As I watch the Analyzer, I see my SWR is nice a low in the 1.3 range but the R value is around 84 ohms.



If R is actually 84 ohms, then the SWR can't be as low as 1.3 : 1. 

85 / 50 = 1.68 : 1, the minimum possible SWR.  (Any reactance will increase that value.)

That in itself will give you a sense of how much to trust your analyzer.



Quote

How much effort should I go getting that to 50 ohms if I have to sacrifice a little higher SWR.



SWR is a measure of how close your load impedance is to 50 ohms.  It's a 2-dimensional
world with both R and X components:  adjusting one for a perfect result at the expense of
the other isn't useful (unless the purpose is to add some further matching.)

Rarely is there any advantage in tweaking the SWR below about 1.5 : 1, regardless of the
specific readings for either R or X.  If you are measuring your antenna through a length of
coax, then the readings won't necessarily match the impedance at the antenna anyway.
If the SWR isn't 1 : 1 then the R and X values will vary with the feedline length even though
the SWR stays the same (except for some reduction due to feedline loss.)

So tuning for minimum SWR gets you closest to 50 ohms even if your R meter shows otherwise,
but don't make a fetish of trying to make it too low.  The dipole impedance will change each
time it is set up:  I tuned mine originally at a relatively low height (something like 8' to 10'
in the center, 4' at the ends) with the idea that I need the best performance when the
antenna is in the worst situation.  When I can get the dipole high in the air it will work well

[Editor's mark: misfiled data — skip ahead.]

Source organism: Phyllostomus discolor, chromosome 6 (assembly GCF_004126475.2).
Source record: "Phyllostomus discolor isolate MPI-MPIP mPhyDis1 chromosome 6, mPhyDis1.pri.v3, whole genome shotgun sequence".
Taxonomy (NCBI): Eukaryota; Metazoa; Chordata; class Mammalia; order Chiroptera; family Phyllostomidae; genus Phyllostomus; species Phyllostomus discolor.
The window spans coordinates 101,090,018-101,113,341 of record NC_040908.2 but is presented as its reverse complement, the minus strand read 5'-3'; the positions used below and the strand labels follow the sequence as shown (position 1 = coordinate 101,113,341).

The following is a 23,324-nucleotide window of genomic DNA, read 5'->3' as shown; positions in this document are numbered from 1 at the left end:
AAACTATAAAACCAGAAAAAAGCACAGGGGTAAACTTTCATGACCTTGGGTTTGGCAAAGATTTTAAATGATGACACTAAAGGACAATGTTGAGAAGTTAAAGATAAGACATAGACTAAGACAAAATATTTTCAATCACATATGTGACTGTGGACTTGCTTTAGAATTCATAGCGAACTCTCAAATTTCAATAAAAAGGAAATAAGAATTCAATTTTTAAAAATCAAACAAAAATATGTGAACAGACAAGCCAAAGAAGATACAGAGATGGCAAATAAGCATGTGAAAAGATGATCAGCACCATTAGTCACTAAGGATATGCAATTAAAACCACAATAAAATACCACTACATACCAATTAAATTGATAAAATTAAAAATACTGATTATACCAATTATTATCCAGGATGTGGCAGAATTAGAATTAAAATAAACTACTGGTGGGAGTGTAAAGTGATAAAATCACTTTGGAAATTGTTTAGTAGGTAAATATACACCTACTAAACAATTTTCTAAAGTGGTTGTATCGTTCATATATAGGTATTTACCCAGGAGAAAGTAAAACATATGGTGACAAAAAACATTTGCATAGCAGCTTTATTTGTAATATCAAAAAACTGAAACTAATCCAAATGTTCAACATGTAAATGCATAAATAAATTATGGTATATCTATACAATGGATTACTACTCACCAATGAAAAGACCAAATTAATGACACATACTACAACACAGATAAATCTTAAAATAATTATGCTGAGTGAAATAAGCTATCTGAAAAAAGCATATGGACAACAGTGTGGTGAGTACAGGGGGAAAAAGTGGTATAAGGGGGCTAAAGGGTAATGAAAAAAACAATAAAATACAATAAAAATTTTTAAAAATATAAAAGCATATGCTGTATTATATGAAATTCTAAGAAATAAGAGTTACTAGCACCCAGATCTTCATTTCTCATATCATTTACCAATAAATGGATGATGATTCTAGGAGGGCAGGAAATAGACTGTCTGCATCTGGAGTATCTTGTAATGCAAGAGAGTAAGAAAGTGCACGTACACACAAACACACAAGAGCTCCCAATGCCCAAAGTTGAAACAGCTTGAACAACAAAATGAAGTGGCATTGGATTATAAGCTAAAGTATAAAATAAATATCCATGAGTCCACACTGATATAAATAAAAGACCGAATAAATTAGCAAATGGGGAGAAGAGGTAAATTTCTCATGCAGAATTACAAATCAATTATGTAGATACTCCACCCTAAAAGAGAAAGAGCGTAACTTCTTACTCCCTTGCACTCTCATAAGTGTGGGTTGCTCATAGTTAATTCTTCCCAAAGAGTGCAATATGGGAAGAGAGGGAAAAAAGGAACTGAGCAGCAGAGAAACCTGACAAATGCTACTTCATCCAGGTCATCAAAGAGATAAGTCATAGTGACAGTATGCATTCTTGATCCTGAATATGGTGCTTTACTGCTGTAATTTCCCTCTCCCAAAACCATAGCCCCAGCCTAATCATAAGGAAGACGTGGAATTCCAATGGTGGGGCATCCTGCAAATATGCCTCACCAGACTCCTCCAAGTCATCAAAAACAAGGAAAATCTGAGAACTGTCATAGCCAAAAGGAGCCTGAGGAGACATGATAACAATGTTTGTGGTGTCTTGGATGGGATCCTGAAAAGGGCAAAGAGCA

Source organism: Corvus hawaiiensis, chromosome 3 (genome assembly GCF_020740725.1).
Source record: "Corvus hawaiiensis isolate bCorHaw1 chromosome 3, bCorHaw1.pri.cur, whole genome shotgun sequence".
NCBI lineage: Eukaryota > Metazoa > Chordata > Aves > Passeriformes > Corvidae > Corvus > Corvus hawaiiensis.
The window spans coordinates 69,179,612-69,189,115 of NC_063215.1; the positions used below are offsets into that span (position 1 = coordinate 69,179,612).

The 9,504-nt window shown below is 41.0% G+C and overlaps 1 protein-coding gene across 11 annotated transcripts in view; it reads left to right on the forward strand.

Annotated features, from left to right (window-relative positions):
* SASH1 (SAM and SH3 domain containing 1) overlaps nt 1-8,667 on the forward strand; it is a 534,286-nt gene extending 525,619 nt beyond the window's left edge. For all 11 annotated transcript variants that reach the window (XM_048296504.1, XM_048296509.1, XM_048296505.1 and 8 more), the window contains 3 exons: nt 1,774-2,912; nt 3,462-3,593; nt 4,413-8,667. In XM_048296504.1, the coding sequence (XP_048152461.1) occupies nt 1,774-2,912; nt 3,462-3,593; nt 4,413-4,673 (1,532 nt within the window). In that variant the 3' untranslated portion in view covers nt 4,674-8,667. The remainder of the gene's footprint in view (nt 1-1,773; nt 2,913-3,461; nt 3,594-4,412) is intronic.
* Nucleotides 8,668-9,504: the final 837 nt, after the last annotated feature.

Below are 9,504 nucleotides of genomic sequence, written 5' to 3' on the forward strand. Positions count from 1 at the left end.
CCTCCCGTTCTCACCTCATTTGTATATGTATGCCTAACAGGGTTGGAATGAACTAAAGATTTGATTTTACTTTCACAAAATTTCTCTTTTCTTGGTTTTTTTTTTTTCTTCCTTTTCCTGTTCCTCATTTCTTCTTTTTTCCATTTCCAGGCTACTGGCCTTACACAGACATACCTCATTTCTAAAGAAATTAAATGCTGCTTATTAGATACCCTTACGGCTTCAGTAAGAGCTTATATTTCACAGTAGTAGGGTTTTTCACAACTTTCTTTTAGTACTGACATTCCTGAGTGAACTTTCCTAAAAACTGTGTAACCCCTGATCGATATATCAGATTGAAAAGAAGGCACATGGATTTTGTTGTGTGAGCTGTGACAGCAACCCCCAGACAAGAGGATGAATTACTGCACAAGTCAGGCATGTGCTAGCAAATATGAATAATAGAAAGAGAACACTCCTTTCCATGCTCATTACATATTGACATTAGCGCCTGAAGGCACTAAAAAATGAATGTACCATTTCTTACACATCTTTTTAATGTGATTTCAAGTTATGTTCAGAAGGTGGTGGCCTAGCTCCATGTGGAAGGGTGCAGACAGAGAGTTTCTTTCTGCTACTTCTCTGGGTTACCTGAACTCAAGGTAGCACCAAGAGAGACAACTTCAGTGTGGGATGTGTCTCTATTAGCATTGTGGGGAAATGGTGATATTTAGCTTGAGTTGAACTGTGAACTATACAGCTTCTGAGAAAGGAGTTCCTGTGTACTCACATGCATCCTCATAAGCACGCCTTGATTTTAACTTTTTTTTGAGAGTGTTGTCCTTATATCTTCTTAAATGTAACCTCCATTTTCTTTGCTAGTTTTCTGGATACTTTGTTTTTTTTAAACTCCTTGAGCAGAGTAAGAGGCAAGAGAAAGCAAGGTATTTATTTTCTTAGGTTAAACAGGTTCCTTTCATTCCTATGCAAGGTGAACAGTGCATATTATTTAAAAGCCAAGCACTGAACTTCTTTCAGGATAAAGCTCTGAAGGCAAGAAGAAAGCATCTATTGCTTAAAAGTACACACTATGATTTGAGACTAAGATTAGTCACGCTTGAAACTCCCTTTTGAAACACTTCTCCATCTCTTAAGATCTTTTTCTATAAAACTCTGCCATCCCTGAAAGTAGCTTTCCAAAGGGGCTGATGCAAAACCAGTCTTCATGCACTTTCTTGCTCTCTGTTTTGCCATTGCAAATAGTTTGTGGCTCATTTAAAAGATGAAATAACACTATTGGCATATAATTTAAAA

enough that I'm willing to suffer a bit higher SWR.


I use RG-174 for my backpack antenna kit.  Since my QRP rigs at the time I built it both used
RCA plugs, that's what I put on the end.  (The other end is permanently attached to the center
insulator, to which I attach whatever set of wires I plan to use each time I set up.)  I recently
found some 25'(?) cables with BNC connectors on each end, and crimp-on connectors are
available as well.  It's quite easy to melt the insulation when soldering if you aren't careful,
and if you look around you may find some of the surplus military types of the same size with
Teflon insulation.  If you don't trust your ability to solder or crimp on the appropriate connectors
you can get cables made for you, otherwise the simplest approach is probably to solder on an
RCA plug (which is less critical than most coax connectors) and use an adaptor from that to
BNC or PL-259.
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K7NHB
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Posts: 226




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« Reply #7 on: June 26, 2013, 11:28:32 AM »

Thank you for the tip on the RCA connector - much easier than BNC.

In my situation, I hoped to have the tuner at the Antenna feed point and run coax from that back to the rig. It's either that or cheap twin lead to a 4:1 balan at the tuner by the rig.

73, Paul, K7NHB
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WB0HZL
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Posts: 24




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« Reply #8 on: June 27, 2013, 02:04:14 AM »

I usually adjust for minimum SWR. I make my measurements close to the antenna but far enough away that I am not effecting the measurement.  With an 1.3:1 SWR I would not worry, unless it is through a long feed line and measured at the transmitter, it that is the SWR at the antenna - it is good enough. Hope this helps.

73,
Trent WB0HZL, DW5HT
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AA4GA
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Posts: 118


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« Reply #9 on: June 30, 2013, 08:18:14 PM »

My coax lengths would be 50 ft at most and usually 25 ft. RG-174 in intriguing, except or putting on connectors - either UHF or BNC. Do you usually order it with connectors already attached (wireman?)?
Crimp-on BNCs work pretty well for RG-174...I make my own for jumpers in the shack - usually less that 3'.  I am thinking about a little longer piece for using with portable antennas, but will try to keep the length as short as is practical for the antennas I'm using.